Martin loves the computer. He loves to look at things on the web—trains mostly, but other things, too.  If something piques his interest, he will follow it down the internet rabbit hole, where he will discover, and become intrigued by, all manner of user-generated content. His tendency to become obsessed with ideas and visuals, combined with his lack of understanding of social rules, means we have to keep an eye on him and put limits on his computer time. We established at the outset that Martin gets to choose how he and Rabbi Alex spend their weekly half hour together, and almost immediately he began to request Rabbi Alex’s laptop. Each time they get together Rabbi Alex watches as Martin surfs the internet and collects videos and images and music files.  He laughs with him as they watch silly videos that I might frown over (because I am the Mom), and in this way they have become conspirators.

A month or so ago Martin started to request meetings with Rabbi Alex.  He did this one day by asking his sister Bea to create a calendar for him. This is Bea’s first year of college—she lives on campus, and Martin misses her very much. When she visits, he often asks her to “write” for him: he usually dictates long lists of Thomas trains, but this time he asked her to make a calendar.  “No College” featured prominently on many days. Several overnight stays at a “Hotel” also made an appearance. He assigned gifts to himself on particular days (like “Take Along Daisy” and “Trackmaster Philip” and “Tugs VHS”), and every day of one whole week was assigned to “Rabbi Alex.” He then started to request “Rabbi Alex’s Office” anytime we went to shul.  One Shabbat morning Martin saw Rabbi Alex on the bima and called out “Office” (because of course the rabbi should stop what he was doing and join Martin on the computer in his office immediately). He now walks right up to Rabbi Alex, puts his hands on Alex’s shoulders or arm, and discusses (out loud—with words) which day exactly they will be getting together.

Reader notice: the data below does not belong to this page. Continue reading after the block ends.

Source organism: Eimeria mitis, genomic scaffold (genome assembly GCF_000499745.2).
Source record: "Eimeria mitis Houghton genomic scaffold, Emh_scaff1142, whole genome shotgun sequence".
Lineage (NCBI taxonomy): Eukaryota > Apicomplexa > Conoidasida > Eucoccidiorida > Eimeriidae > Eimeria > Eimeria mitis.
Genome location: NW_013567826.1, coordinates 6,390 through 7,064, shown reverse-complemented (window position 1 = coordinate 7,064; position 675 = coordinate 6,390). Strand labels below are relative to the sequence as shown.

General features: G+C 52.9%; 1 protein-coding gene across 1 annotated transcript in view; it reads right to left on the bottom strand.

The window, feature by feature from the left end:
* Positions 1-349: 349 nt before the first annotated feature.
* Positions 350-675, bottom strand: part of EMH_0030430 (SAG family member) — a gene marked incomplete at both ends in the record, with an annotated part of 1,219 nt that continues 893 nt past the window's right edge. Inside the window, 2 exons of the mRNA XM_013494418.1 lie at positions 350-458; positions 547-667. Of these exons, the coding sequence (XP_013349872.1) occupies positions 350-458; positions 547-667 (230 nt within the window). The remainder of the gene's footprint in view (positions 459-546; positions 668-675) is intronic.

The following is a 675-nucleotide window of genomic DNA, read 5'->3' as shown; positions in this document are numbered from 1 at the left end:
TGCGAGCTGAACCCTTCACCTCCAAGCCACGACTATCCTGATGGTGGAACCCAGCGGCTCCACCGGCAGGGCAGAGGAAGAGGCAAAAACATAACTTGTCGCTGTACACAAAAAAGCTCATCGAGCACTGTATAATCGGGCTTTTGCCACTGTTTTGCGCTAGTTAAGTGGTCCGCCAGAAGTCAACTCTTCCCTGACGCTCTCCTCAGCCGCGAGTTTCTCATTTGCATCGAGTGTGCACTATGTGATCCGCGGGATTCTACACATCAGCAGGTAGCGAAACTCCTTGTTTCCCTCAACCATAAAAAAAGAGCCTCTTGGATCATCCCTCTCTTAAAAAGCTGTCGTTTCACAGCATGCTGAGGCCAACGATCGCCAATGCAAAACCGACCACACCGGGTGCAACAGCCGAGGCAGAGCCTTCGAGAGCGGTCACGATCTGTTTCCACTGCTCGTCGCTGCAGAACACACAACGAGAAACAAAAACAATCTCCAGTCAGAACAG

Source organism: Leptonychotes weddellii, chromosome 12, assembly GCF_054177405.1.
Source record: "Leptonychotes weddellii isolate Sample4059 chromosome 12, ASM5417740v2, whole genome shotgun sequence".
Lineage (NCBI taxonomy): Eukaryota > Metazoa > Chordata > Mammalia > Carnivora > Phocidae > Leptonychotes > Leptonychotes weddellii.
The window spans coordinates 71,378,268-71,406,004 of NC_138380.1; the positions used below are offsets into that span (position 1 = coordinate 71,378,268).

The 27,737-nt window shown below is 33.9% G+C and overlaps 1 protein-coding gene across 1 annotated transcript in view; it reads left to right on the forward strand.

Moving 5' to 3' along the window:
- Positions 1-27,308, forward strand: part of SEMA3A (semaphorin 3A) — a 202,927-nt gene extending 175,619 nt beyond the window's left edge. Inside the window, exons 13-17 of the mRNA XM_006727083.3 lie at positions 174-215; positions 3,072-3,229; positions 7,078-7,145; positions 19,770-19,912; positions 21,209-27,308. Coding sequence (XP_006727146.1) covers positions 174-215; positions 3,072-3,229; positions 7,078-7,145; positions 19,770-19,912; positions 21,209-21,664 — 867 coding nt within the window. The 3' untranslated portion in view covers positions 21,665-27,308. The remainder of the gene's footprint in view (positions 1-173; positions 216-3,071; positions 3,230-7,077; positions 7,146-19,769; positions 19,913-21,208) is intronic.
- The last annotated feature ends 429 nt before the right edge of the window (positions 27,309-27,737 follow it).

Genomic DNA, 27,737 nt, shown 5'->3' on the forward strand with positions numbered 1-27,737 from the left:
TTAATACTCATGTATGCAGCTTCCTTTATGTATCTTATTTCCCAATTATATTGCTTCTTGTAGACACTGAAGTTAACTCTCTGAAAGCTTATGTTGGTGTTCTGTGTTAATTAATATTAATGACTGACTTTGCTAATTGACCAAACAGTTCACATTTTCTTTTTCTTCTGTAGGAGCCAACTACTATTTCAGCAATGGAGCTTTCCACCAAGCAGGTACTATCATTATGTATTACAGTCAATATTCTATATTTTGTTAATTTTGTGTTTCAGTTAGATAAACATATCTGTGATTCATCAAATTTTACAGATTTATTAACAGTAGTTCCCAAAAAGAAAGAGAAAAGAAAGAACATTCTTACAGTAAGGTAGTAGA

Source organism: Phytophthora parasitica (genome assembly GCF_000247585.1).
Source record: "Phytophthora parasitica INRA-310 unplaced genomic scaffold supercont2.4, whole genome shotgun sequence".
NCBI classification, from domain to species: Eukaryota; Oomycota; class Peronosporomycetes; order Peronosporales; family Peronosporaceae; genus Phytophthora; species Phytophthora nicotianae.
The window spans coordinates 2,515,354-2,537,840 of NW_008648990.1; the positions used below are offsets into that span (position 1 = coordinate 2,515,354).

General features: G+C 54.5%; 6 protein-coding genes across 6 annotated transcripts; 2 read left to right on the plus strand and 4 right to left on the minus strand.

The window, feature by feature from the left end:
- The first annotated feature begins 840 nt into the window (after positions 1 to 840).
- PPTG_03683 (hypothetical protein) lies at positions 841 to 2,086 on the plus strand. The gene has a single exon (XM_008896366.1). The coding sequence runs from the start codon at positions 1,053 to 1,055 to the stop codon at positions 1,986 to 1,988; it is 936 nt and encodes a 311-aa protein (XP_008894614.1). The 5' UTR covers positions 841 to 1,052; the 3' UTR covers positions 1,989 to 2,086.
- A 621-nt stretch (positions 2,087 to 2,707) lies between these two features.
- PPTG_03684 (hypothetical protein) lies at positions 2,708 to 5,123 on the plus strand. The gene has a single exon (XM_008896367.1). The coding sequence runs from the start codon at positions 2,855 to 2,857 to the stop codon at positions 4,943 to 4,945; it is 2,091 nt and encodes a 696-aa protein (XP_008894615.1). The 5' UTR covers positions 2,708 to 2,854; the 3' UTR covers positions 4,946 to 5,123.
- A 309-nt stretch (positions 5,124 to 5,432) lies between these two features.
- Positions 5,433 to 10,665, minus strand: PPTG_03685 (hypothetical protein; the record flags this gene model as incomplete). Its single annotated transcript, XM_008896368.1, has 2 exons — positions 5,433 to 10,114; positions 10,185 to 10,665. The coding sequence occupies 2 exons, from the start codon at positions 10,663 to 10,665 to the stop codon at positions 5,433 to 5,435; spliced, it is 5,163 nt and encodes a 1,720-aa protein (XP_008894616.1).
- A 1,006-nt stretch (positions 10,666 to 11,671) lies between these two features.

Martin knows Rabbi Alex now. He looks forward to their meetings. This small social interaction has made a big difference for him. I have been so focused on Martin, however, that I didn’t immediately recognize that Martin has also been making a difference for Rabbi Alex, for the Beth El office staff, and for many other people in our shul community. They have been changed by his presence in their lives.

One day a few months ago Martin decided to bring a new DVD to his meeting with the Rabbi: “World Class High Rail Layouts,” a series of videos featuring elaborate model railroads.  Unfortunately, Rabbi Alex’s laptop does not accommodate DVDs, so we went on the hunt for a computer that Martin could use.  We ended up in Debbie’s office, and Debbie was more than happy to allow Martin and Rabbi Alex to use her computer to watch the DVD for part of their session together.  She told me later that she enjoyed watching it herself, as her dad was a model train enthusiast and the videos brought back happy memories for her.